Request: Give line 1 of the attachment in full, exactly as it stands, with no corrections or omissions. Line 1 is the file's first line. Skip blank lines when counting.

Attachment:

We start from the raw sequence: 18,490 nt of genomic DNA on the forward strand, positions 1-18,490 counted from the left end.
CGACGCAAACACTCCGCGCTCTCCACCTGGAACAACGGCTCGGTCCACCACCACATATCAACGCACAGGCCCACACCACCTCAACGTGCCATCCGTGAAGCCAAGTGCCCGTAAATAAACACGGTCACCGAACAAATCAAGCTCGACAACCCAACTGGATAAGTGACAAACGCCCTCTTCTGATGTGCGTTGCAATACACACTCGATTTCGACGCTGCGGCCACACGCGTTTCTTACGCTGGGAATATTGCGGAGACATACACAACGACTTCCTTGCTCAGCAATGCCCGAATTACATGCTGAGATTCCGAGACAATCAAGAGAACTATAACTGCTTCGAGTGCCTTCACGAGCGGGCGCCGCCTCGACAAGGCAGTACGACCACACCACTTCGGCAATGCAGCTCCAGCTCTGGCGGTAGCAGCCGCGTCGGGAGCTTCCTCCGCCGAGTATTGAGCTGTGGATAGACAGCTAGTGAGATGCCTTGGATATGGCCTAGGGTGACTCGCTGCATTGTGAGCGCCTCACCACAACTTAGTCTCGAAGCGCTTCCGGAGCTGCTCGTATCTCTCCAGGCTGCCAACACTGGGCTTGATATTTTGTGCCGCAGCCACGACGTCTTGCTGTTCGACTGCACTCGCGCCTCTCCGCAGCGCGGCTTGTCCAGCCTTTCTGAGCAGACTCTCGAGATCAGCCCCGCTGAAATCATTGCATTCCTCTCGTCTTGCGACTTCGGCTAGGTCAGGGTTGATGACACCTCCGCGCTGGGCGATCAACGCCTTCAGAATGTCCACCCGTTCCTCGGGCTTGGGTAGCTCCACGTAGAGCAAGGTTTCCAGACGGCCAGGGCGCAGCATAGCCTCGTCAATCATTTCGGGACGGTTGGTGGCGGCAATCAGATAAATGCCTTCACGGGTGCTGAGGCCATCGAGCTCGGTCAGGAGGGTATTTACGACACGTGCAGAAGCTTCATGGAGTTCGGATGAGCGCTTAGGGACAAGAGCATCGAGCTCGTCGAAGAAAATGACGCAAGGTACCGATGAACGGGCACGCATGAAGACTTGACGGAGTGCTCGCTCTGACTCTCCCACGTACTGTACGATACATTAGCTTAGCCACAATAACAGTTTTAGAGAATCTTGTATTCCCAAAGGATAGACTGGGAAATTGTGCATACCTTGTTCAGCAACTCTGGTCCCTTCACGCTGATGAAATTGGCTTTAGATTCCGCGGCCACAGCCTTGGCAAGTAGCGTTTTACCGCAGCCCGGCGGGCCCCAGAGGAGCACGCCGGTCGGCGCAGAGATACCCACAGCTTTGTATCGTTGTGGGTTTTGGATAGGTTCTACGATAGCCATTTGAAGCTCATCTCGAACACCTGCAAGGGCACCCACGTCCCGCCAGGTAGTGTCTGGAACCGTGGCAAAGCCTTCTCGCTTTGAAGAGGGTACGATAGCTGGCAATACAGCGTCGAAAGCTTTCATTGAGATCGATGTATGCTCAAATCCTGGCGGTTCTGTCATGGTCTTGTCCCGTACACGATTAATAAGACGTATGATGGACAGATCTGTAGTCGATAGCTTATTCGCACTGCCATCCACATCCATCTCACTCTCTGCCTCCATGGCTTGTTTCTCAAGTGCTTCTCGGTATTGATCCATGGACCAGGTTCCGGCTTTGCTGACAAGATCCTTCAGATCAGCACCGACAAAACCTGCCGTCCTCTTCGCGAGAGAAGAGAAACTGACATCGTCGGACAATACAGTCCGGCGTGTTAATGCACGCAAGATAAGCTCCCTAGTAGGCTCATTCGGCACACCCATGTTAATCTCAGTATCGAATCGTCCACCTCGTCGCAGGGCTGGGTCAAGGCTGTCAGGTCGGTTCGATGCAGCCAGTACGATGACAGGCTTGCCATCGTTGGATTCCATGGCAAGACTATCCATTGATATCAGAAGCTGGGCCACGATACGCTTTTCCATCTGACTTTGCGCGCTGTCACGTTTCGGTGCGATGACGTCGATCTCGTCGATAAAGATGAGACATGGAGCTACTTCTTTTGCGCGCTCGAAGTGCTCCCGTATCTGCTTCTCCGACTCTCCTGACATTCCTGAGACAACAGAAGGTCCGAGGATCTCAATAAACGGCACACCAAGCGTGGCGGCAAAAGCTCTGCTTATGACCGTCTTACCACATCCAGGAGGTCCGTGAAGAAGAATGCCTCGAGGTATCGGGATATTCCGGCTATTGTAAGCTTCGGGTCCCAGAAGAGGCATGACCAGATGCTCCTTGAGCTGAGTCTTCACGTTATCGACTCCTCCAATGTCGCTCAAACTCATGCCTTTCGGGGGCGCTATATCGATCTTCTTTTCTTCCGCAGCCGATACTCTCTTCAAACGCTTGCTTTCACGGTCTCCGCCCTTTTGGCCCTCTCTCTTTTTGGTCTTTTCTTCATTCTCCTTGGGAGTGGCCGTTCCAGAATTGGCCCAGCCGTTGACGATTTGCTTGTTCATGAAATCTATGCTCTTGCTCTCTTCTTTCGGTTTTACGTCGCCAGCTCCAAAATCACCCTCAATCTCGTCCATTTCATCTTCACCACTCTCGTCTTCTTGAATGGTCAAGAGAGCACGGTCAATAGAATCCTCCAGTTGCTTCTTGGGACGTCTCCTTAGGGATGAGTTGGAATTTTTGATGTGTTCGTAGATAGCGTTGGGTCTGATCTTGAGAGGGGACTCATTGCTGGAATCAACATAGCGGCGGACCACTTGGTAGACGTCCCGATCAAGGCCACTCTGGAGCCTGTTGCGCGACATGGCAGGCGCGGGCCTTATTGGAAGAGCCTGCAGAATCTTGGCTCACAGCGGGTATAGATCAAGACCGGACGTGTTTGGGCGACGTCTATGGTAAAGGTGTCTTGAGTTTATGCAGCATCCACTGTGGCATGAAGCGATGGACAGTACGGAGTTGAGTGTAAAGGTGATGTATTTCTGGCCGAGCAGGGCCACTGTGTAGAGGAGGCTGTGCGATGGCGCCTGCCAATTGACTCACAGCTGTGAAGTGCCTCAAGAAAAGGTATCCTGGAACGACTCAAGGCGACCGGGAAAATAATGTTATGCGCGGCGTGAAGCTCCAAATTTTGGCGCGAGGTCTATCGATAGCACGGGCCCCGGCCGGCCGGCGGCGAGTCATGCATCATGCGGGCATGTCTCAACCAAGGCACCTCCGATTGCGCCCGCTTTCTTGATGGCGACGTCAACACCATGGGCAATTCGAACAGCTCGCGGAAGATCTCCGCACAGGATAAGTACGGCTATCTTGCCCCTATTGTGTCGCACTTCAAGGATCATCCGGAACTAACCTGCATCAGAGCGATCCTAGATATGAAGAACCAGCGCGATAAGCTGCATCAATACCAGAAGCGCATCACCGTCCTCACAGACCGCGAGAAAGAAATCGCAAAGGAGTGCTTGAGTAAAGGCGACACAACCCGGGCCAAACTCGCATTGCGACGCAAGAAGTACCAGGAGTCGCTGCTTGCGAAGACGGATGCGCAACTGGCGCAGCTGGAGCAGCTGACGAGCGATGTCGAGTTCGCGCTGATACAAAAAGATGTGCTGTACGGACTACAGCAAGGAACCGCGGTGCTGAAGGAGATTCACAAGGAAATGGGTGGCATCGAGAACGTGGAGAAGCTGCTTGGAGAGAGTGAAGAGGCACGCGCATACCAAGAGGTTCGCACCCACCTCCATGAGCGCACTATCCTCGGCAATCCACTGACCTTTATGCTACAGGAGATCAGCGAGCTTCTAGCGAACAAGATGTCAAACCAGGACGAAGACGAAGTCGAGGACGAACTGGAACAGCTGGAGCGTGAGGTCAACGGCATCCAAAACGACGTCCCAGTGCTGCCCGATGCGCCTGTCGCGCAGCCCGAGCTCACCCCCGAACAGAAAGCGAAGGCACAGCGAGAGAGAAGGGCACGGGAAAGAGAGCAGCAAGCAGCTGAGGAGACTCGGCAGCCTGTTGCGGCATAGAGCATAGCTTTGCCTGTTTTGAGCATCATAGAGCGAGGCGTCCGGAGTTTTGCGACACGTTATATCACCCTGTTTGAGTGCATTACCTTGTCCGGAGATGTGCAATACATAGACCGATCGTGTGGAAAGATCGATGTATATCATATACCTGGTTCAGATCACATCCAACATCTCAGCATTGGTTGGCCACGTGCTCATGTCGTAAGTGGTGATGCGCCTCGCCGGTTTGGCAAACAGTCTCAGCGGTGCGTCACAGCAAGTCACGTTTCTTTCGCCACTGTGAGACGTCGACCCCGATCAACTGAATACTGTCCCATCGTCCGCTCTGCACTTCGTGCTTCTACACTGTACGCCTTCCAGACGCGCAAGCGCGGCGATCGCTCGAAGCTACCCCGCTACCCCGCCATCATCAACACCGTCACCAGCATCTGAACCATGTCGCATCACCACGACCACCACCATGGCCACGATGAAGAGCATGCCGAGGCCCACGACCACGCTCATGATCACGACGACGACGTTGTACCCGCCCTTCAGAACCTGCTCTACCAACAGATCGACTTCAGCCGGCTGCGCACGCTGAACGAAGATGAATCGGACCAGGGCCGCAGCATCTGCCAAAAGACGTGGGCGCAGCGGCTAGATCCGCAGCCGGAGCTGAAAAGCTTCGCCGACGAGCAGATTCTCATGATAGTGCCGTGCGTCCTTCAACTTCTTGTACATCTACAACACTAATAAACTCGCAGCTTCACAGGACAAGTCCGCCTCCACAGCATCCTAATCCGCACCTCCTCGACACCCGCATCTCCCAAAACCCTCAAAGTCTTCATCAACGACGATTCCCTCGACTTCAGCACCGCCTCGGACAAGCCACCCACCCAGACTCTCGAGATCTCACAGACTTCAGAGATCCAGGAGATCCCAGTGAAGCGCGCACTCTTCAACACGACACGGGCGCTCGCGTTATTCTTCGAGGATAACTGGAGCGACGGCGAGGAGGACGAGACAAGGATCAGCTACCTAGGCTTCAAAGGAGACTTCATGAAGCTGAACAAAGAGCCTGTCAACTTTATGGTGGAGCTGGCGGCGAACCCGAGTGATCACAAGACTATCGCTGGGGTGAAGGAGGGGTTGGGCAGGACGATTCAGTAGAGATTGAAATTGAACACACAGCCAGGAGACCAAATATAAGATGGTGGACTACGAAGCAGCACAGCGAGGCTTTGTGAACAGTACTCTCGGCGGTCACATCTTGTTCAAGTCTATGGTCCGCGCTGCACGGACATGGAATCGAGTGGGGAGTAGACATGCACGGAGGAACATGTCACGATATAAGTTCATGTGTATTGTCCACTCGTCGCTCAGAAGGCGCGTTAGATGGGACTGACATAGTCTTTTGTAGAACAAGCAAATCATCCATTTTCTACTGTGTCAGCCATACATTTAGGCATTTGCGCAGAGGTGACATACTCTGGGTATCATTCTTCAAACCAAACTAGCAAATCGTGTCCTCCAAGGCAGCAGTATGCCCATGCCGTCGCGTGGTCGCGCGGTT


We start from the raw sequence: 18,490 nt of genomic DNA on the forward strand, positions 1-18,490 counted from the left end.